Tapped Out

Pop Rocket, July 2012

The annual monsoon is upon us, or it should be. Late immigrants to our area will be forgiven for scoffing at the idea that significant amounts of water fall from the sky this month, as the weather trend has been progressively drier in recent years. June and the anticipation of July always remind me of our dire situation with water and our glacially slow progress in doing anything about it.
     Contrary to appearances, we're not completely paralyzed. I recently spoke with Prescott Valley Water Resources Manager John Munderloh about a pilot project he's working on with the Upper Verde Watershed Protection Coalition (which in documents goes by the mind-numbing acronym UVWPC) to study various engineering schemes to keep rainwater from evaporating and get it into our aquifers instead.
     It's called macro rainwater harvesting, and the plan is to take five half-acre plots donated by Chino Valley, treat them in different ways that promote concentration and penetration of water, and study and compare the results to come up with engineering cost-benefit analyses.
     This small pilot project has been in development for four years and will run for three, maybe five years before it offers conclusions. The five governments involved, including the Yavapai-Prescott Tribe, have put up $130,000 for it. If everything goes well, construction could begin late this summer.
     Obviously no one's planning to bulldoze vast areas of the county and do landforming and soil amendments to catch rain. But on a scale of a few acres here and there in spots most conducive to recharging the aquifers, it could do some good. Says Munderloh, "The days of large single-source water projects may be waning. Those things have already been developed. There's probably not going to be another canal from the Colorado River for us. So we need to look at all the possible solutions. This may not be the panacea, but it may fill in a number of gaps."
     See, it's all about small percentages. Currently only about 2% of rain makes it into groundwater supplies. About the same amount runs off to sprinkle golf courses in Maricopa County. The rest evaporates after it hits the ground or transpires from plants. Encouraging another 1% to sink in could make our area far more sustainable long-term.
     It'll cost us, of course. Munderloh: "We have to let water supplies go by that would be cheap for us to appropriate, but because there's a senior appropriator downstream, we have to let the cheap water go, and we go after the more expensive stuff."
     This really brings home to me how we have to put a much higher priority on securing water resources. Other than some pretty tight individual conservation on a large scale, which no one in officialdom thinks we're ready to even contemplate, no option is easy. (Did I just mention that conservation is easy?)
     The UVWPC is moving ahead with this in a perfectly rational way, carefully looking at options, building consensus and doing long-term studies to get an idea of what sort of initiative will be most effective. On top of the physical challenges, we'll also have to satisfy a recently constituted committee in the state Legislature that nothing we're contemplating will have any effect on the big cities downstream.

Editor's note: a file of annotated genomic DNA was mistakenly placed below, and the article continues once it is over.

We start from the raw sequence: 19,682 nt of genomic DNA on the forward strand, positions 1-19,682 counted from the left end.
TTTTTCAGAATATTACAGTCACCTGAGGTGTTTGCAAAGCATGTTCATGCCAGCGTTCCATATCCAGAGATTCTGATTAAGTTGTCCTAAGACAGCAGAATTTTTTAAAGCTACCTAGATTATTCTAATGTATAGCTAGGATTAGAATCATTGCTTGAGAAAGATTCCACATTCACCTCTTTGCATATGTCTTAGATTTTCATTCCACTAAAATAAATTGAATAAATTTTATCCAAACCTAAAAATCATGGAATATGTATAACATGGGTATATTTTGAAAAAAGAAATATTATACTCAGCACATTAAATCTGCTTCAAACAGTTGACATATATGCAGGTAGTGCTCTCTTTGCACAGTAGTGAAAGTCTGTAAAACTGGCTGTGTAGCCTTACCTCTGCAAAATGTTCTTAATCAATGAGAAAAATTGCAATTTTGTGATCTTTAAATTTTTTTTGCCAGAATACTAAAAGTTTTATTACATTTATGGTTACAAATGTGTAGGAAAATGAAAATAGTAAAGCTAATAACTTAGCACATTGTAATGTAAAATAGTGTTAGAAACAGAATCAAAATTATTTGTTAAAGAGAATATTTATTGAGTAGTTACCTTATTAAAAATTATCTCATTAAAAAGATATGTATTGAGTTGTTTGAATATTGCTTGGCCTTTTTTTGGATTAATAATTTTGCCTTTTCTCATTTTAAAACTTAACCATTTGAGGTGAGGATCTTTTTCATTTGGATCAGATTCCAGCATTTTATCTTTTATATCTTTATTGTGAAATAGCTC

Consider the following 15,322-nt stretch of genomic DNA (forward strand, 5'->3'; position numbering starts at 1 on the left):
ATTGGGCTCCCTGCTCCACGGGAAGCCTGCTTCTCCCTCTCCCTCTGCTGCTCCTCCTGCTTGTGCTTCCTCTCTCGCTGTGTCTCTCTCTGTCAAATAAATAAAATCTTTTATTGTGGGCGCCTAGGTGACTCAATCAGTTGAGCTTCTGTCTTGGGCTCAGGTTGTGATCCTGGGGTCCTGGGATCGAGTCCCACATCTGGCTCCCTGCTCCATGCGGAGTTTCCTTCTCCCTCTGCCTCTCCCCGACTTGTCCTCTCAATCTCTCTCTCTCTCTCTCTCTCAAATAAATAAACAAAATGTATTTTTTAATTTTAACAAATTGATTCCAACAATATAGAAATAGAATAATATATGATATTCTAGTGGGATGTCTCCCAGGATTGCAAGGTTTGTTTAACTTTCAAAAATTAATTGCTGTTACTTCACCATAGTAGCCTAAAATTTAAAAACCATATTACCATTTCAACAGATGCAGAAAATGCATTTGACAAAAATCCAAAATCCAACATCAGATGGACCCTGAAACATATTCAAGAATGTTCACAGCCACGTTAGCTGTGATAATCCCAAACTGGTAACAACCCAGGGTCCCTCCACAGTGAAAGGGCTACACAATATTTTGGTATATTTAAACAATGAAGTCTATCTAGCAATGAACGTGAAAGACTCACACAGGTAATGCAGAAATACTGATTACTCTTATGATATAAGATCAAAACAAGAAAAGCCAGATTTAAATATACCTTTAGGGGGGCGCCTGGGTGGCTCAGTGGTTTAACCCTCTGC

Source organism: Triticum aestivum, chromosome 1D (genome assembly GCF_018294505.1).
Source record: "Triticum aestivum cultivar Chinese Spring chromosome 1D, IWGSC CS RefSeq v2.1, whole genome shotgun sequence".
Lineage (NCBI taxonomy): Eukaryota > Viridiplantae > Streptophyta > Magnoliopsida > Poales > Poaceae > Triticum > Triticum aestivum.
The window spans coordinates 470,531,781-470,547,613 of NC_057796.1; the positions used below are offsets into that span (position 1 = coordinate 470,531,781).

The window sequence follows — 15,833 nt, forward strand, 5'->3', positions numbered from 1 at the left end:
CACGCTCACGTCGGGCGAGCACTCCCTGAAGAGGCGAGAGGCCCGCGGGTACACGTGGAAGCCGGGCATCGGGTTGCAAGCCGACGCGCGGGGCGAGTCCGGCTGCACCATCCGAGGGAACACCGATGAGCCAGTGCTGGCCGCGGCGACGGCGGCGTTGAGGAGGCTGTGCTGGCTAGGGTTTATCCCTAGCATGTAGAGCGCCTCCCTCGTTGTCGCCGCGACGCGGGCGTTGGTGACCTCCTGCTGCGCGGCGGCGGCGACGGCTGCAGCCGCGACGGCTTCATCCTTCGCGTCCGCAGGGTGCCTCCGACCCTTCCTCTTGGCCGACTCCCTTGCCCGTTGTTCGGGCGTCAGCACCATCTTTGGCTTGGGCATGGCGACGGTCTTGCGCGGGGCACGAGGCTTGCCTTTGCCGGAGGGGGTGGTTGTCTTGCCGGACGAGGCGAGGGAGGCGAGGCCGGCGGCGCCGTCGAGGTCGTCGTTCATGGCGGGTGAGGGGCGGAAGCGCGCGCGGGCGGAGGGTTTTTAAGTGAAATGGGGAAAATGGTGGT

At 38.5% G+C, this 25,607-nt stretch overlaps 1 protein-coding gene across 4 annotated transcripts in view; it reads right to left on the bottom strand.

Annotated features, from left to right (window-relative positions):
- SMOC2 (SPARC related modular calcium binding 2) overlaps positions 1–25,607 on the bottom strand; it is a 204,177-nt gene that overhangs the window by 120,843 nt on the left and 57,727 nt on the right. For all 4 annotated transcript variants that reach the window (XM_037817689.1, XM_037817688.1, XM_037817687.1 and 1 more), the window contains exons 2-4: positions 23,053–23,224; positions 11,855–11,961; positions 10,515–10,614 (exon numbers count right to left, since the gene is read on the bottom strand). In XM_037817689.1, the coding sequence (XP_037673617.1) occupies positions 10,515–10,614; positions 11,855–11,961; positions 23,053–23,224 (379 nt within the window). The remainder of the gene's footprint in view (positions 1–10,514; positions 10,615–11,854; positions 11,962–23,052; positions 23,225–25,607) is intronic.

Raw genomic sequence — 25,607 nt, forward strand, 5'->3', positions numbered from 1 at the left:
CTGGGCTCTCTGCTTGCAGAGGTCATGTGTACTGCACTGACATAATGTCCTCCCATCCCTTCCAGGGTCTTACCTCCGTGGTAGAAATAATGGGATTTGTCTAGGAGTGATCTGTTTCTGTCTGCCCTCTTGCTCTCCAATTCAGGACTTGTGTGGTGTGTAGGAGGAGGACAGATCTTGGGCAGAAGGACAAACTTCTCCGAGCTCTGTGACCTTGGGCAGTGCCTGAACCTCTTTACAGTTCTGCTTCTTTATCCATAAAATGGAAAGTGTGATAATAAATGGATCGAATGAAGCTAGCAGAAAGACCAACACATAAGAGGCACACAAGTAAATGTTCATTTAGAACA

Given the already huge groundwater deficits we run every year to quench the thirst of a population too large for the ecosystem to carry, compounded by a decades-long drought with no end in sight and accelerating climate change promising worse, all this careful incrementalism sets my hair on fire. We're moving slower than grass growing, and there's no grass.
     Rick Shroads, president of Civiltec Engineering and the contractor handling the project, tells me there are other ideas on the table: "We have a menu of pilot projects that we'd like to do, but of course funding is our stumbling block." The coalition picked this project to fit its budget, essentially. The designs that it'll be testing for five years are already working elsewhere in the world, presumably racking up hard results daily. I try to imagine why we're not plugging those numbers into our spreadsheets and moving to the next phase, and all I can think is that Americans simply won't take anything seriously that's not invented here.
     This is not a problem we can put off for decades, and there's no silver bullet. We're already using a lot more water than we have coming in, and every sensible scientific projection shows progressively less coming in for the foreseeable future. All around us, the ghost towns show us what happened when the mines tapped out. Imagine how much more decisively a lack of water will wither our economy.
     We need a very serious concentration of human and monetary resources working this problem with old-school wartime priority if we're to hope to solve it. We're all going to have to kick in, and there's no getting around paying much more for water. (Think I mean "a lot more"? Double it.) That will come sooner or later, and the sooner it comes, the more time we have to build and balance a sustainable system. But bear in mind that anything we do with engineering will still depend on rain, and there will be less of that all the time. Use less. Now use less than that.

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